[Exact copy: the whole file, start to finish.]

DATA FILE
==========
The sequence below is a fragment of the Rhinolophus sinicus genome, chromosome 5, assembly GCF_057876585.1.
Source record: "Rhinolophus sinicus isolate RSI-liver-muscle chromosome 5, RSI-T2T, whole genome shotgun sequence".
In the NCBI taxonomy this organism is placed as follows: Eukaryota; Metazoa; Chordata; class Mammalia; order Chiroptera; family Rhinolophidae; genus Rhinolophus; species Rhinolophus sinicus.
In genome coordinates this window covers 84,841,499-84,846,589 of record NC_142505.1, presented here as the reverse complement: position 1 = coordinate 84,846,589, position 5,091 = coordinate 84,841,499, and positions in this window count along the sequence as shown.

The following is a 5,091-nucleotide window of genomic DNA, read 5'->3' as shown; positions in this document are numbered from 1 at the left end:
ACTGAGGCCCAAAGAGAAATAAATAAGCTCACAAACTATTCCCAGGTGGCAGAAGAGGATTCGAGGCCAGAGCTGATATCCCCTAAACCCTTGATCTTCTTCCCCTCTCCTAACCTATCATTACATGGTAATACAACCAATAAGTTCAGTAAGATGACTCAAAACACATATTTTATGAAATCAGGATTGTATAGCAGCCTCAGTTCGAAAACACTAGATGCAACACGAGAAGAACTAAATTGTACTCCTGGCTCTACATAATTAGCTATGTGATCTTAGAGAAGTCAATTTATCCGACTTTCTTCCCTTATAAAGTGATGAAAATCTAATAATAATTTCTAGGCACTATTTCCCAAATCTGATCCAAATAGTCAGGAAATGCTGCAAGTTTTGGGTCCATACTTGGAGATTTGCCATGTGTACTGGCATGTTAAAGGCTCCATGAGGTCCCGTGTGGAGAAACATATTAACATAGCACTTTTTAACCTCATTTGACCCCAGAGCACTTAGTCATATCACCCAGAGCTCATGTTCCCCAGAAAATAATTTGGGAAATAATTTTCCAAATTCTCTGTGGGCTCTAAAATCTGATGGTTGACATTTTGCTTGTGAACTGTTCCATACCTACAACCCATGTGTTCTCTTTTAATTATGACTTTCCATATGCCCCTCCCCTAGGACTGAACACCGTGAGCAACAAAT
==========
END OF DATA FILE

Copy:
The sequence below is a fragment of the Rhinolophus sinicus genome, chromosome 5, assembly GCF_057876585.1.
Source record: "Rhinolophus sinicus isolate RSI-liver-muscle chromosome 5, RSI-T2T, whole genome shotgun sequence".
In the NCBI taxonomy this organism is placed as follows: Eukaryota; Metazoa; Chordata; class Mammalia; order Chiroptera; family Rhinolophidae; genus Rhinolophus; species Rhinolophus sinicus.
In genome coordinates this window covers 84,841,499-84,846,589 of record NC_142505.1, presented here as the reverse complement: position 1 = coordinate 84,846,589, position 5,091 = coordinate 84,841,499, and positions in this window count along the sequence as shown.

The following is a 5,091-nucleotide window of genomic DNA, read 5'->3' as shown; positions in this document are numbered from 1 at the left end:
ACTGAGGCCCAAAGAGAAATAAATAAGCTCACAAACTATTCCCAGGTGGCAGAAGAGGATTCGAGGCCAGAGCTGATATCCCCTAAACCCTTGATCTTCTTCCCCTCTCCTAACCTATCATTACATGGTAATACAACCAATAAGTTCAGTAAGATGACTCAAAACACATATTTTATGAAATCAGGATTGTATAGCAGCCTCAGTTCGAAAACACTAGATGCAACACGAGAAGAACTAAATTGTACTCCTGGCTCTACATAATTAGCTATGTGATCTTAGAGAAGTCAATTTATCCGACTTTCTTCCCTTATAAAGTGATGAAAATCTAATAATAATTTCTAGGCACTATTTCCCAAATCTGATCCAAATAGTCAGGAAATGCTGCAAGTTTTGGGTCCATACTTGGAGATTTGCCATGTGTACTGGCATGTTAAAGGCTCCATGAGGTCCCGTGTGGAGAAACATATTAACATAGCACTTTTTAACCTCATTTGACCCCAGAGCACTTAGTCATATCACCCAGAGCTCATGTTCCCCAGAAAATAATTTGGGAAATAATTTTCCAAATTCTCTGTGGGCTCTAAAATCTGATGGTTGACATTTTGCTTGTGAACTGTTCCATACCTACAACCCATGTGTTCTCTTTTAATTATGACTTTCCATATGCCCCTCCCCTAGGACTGAACACCGTGAGCAACAAAT